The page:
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Pandagirl’s Year in Review 2015

Pandagirl’s Year in Review 2015

I really challenged myself the beginning of 2015. I was determined to try free motion embroidery and used Rosiepinks (Lyn’s) instructions for making a round bowl. It turned out nice, but it was a little tense going round and round.

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My fan has to be the hardest felt project I’ve done so far.  Getting and keeping all those fan blades in place was maddening.

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Then I began work on making batts and bootie favors for my daughter in law Mari’s baby shower. 60 of them!

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I attempted a felted box.

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A clutch/makeup bag for a new Grandma.

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I gave my drum carder a workout blending colors and making a color wheel for the 1st Quarter Color Challenge.

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Still in baby mode, I felted over a wire baby buggy.

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Cathy and I received our first order from WOW, so the sample making began using wools I hadn’t used before.

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A wine bottle cozy.

back finish

Going back to my roots, I made denim paper, then felted it, and later made a glass case.2015-04-22 15.55.27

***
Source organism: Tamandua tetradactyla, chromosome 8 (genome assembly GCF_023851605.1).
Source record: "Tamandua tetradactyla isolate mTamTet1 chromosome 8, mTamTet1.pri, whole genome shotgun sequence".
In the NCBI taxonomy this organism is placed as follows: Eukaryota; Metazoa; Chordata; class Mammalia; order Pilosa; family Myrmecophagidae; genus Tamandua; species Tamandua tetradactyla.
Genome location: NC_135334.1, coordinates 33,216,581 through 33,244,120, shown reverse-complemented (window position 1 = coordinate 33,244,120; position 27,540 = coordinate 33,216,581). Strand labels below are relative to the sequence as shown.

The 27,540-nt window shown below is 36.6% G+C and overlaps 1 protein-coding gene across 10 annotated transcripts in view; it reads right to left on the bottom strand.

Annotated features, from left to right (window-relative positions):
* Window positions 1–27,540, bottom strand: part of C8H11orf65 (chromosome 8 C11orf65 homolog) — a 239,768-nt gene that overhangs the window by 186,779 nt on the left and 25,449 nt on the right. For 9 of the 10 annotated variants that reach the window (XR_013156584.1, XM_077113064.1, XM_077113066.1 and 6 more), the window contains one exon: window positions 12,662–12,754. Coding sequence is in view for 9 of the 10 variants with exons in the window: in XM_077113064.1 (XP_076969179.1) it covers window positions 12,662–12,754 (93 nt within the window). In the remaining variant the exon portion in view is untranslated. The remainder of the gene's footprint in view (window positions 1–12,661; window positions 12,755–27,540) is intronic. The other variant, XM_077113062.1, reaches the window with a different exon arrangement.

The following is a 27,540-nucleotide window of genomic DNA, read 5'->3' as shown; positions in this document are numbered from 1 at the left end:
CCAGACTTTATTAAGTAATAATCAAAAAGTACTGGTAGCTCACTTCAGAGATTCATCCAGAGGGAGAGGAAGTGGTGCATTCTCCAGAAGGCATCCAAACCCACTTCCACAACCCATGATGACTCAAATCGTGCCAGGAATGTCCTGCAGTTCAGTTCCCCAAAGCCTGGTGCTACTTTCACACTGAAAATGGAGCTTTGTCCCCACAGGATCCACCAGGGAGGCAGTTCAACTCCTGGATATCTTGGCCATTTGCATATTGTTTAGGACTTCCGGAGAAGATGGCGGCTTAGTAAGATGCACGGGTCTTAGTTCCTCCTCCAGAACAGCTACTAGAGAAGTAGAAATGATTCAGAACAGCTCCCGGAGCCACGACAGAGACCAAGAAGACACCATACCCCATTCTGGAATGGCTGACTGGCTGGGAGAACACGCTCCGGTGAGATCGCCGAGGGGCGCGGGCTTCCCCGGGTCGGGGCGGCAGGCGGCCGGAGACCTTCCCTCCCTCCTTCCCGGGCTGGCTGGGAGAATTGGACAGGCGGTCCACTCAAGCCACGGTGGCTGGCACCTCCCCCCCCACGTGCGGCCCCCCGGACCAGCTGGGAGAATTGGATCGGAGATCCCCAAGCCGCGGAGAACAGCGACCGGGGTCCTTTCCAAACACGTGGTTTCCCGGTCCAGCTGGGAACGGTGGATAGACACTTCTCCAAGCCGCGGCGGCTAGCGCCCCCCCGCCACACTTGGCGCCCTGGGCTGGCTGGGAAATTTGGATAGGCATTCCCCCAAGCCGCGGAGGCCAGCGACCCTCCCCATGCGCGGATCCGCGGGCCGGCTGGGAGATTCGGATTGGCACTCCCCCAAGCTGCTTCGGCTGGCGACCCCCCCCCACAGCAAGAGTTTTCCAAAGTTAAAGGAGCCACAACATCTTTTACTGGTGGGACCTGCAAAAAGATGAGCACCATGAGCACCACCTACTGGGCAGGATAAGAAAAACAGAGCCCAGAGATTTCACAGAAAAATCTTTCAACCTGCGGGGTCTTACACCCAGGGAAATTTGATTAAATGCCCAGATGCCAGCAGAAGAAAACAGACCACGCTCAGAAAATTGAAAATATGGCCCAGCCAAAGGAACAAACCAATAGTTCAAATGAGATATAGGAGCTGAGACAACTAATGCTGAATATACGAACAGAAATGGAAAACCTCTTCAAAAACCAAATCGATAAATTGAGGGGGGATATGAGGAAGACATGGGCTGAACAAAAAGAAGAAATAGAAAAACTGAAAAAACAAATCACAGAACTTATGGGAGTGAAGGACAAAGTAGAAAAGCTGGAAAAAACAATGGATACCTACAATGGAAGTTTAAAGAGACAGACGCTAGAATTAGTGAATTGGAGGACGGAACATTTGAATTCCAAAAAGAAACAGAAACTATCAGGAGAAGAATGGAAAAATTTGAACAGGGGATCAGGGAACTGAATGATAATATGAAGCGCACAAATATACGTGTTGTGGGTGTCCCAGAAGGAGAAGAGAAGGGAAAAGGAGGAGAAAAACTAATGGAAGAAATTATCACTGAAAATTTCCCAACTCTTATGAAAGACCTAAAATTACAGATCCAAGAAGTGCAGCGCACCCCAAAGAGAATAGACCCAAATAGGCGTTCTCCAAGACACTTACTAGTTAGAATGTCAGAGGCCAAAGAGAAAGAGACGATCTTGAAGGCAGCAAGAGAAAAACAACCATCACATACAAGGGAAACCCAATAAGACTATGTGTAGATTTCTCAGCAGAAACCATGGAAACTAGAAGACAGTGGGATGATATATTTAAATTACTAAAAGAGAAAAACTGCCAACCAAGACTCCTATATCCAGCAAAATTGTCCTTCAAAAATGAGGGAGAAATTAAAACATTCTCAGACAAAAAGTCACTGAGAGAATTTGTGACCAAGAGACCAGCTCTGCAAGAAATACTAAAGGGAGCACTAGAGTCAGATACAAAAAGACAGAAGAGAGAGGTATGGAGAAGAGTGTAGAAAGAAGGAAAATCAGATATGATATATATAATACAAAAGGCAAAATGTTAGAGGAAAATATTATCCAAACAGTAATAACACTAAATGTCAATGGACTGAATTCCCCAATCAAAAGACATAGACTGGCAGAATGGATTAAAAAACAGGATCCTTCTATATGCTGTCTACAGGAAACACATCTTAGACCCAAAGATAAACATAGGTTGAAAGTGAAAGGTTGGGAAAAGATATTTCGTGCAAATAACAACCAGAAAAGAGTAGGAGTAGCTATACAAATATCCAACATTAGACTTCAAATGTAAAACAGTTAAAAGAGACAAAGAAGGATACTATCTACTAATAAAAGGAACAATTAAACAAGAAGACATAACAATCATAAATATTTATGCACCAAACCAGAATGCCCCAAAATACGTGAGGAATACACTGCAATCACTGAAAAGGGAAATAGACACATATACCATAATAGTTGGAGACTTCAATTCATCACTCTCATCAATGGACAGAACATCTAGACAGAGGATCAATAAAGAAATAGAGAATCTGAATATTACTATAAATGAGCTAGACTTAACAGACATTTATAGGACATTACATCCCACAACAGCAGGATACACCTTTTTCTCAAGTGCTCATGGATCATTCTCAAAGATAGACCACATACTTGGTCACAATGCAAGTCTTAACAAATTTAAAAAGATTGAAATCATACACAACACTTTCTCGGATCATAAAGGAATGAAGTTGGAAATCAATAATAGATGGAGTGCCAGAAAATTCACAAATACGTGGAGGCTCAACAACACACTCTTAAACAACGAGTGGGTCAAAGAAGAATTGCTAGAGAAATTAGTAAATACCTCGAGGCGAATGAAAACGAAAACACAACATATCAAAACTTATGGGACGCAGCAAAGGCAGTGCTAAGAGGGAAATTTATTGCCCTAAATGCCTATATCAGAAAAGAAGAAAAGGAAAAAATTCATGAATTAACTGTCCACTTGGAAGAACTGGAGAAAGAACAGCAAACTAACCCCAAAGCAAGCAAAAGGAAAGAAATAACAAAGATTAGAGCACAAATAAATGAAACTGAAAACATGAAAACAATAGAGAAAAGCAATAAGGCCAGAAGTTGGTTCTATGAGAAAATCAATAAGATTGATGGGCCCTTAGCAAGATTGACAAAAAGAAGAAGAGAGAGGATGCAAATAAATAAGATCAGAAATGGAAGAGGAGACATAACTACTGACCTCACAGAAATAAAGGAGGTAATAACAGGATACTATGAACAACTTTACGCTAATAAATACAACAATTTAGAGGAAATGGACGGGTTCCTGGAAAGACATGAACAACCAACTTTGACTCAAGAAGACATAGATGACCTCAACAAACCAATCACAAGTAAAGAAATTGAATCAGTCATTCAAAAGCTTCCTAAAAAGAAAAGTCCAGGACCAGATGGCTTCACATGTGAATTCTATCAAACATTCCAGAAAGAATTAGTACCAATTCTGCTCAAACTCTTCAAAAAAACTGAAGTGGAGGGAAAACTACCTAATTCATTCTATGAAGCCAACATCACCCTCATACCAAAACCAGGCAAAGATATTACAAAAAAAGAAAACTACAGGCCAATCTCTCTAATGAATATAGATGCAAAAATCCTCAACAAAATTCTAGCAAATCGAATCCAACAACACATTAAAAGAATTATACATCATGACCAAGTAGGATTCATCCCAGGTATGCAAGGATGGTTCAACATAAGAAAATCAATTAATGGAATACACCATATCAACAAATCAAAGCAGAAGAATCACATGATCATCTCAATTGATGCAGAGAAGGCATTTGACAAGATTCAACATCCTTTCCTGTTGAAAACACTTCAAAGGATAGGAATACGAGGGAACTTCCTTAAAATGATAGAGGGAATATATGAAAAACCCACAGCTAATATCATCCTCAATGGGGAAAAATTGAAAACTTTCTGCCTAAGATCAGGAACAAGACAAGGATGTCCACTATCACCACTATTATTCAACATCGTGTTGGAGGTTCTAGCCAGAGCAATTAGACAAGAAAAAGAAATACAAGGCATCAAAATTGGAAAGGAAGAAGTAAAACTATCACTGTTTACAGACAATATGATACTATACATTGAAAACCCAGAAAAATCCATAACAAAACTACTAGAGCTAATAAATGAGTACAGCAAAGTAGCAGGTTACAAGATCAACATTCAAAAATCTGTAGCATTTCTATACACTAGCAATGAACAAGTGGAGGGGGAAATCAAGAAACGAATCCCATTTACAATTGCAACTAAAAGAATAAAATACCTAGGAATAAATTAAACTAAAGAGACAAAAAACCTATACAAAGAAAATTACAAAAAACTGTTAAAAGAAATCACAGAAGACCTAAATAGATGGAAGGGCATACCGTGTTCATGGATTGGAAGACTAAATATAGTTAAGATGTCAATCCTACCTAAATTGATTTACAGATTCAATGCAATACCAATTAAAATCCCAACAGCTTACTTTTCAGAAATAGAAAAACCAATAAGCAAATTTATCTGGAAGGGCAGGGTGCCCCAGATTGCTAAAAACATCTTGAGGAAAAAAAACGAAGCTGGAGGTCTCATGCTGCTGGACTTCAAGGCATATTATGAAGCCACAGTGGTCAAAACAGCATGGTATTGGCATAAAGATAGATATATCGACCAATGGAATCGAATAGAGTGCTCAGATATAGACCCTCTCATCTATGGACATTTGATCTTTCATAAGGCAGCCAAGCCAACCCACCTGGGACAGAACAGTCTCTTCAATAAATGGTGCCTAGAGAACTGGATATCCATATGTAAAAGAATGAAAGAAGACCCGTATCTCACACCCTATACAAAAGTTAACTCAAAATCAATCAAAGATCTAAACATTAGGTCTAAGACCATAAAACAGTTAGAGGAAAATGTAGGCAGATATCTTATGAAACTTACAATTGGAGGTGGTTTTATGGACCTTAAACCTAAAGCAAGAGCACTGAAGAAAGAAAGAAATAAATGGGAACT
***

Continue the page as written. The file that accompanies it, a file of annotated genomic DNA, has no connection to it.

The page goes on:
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Stepping  out of my comfort zone, I started using neutral colors and some wildly bold combos.

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Some wooly fun with my Grandson Luke.

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For a short period, Cathy and had a fish off.

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For the 3rd Quarter Challenge I used a color generator, dyed, carded some batts using those colors, then made in Ipad cover.

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My sister invited me to her quilt group for a Trunk Show.


To keep my earrings organized while I travel I made a jewelry roll.

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I tried getting my work space organized.


Cathy and I attended the Wisconsin Sheep and Wool Festival.


Dyeing for special projects.  Some yet to be seen.


A nuno wall hanging for my daughter in law Lia.PART951442274018055950914151919

A challenge in combining techniques to make an elephant pic for my Sister.